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The shy college student who helped build Bitcoin into a global phenomenon

This is an excerpt from From Digital Gold: Bitcoin and the Inside Story of the Misfits and Millionaires Trying to Reinvent Money by Nathaniel Popper.

These days the technology known as Bitcoin is a hot topic among the digerati of Silicon Valley and barons of Wall Street. But years before Bitcoin was a global phenomenon and the subject of financial speculation, it was a piece of open-source software that was struggling to attract more than a handful of users.

In the spring of 2009, the Bitcoin software had been up and running for a few months since being launched by a shadowy creator named Satoshi Nakamoto. The software gave out free bitcoins to anyone who downloaded and ran the software, to encourage new participants, but almost no one seemed interested — after all, what would someone do with the free bitcoins?

An unlikely savior

Satoshi Nakamoto stuck around cryptography forums and an incipient Bitcoin message board, responding with excitement to anyone who expressed interest — but almost no one was there. It was, at this point, that the technology got its savior from an unlikely place: a small dorm room in Helsinki.

When Martti Malmi found Bitcoin in the spring of 2009, he was in his second year at the Helsinki University of Technology. Lanky, with birdlike features, Martti shied away from social contact. He was happiest in his room with his computer, writing code, which he had learned to do at age 12, or hammering away at enemies in online games, while listening to heavy metal music on headphones.

A libertarian-leaning lone wolf

Martti’s reclusive, computer-centric life led him to the ideas behind Bitcoin, and ultimately to Bitcoin itself. The internet had allowed a teenage Martti to discover and explore political ideas that were far from the Finnish social democratic consensus. He began following the ideas of the libertarian economists, which encouraged people to create their own destiny, aligned with Martti’s lone-wolf approach to life. Who needs the state when you have talent and ideas?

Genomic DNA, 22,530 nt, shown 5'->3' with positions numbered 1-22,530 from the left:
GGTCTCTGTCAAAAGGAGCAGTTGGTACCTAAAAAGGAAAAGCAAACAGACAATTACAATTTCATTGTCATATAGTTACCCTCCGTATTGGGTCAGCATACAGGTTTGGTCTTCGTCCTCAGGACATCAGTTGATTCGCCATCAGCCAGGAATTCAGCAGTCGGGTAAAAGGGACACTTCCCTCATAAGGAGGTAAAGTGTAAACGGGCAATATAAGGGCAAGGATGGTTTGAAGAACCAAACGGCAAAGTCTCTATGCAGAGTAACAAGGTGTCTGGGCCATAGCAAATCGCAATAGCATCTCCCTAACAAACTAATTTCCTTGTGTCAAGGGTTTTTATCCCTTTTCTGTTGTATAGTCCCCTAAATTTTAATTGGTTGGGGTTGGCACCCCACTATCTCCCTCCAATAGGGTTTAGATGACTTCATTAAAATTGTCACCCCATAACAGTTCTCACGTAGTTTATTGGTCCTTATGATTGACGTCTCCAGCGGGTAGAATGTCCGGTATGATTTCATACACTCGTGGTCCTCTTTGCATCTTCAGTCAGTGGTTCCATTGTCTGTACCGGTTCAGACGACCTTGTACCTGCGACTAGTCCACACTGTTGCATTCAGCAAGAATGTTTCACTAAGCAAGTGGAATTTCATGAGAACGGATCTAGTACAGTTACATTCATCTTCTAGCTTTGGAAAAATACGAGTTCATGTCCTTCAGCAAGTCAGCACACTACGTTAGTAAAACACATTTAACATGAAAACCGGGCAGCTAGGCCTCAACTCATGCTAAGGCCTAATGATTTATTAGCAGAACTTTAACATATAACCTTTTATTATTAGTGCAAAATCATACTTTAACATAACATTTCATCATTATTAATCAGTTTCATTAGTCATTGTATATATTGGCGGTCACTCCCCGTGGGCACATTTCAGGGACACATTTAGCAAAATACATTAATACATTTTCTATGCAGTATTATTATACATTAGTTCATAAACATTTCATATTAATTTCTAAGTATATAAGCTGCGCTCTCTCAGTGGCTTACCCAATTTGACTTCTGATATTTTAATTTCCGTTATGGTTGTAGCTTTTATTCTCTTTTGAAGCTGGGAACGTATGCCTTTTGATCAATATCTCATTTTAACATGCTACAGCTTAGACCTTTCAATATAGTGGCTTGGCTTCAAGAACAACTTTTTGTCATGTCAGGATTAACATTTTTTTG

During his college years, Martti had become fascinated by the rise in Scandinavia of the Pirate Party, which promoted technology over political engagement as the way to move society. Napster and other music-sharing services hadn’t waited for politics to reform copyright law; they forced the world to change. As Martti pondered these ideas, he began wondering whether money might be the next thing vulnerable to technological disruption. After a brief spasm of random web searches, Martti had found his way to the primitive website at

“I would like to help with Bitcoin.”

In his first email to Satoshi Nakamoto, in May 2009, Martti had offered his services:

“I would like to help with Bitcoin, if there’s something I can do,” he wrote.

Before reaching out to Satoshi, Martti had written about Bitcoin on, a forum dedicated to the possibility of an anarchist society organized only by the market. Using the screen name Trickster, Martti gave a brief description of the Bitcoin idea and asked for thoughts:

“What do you think about this? I’m really excited about the thought of something practical that could truly bring us closer to freedom in our lifetime :-)”

Martti included a link to this post in his first email to Satoshi, and Satoshi quickly read it and responded.

“Your understanding of Bitcoin is spot on,” Satoshi wrote back.

A primer to explain Bitcoin to the world

Satoshi quickly gave Martti practical suggestions for how he could help the project. The most important was the simplest: to leave his computer on with the Bitcoin program running. Five months after Bitcoin was launched, it was still not possible to trust that someone somewhere was running the Bitcoin program.

As to the more complicated programming needs, Satoshi told Martti that there was “not much that’s easy right now.” But, Satoshi added, the Bitcoin website did need introductory material for beginners and Martti seemed like the right person for the job.

“My writing is not that great — I am a much better coder,” Satoshi wrote, encouraging Martti to try his hand.

Two days later, Martti proved Satoshi right by sending a lengthy but accessible document addressing seven basic questions, ready to be posted on the Bitcoin website. Martti provided straightforward, if occasionally stilted, answers to questions like, “Is Bitcoin safe?” and “Why should I use Bitcoin?”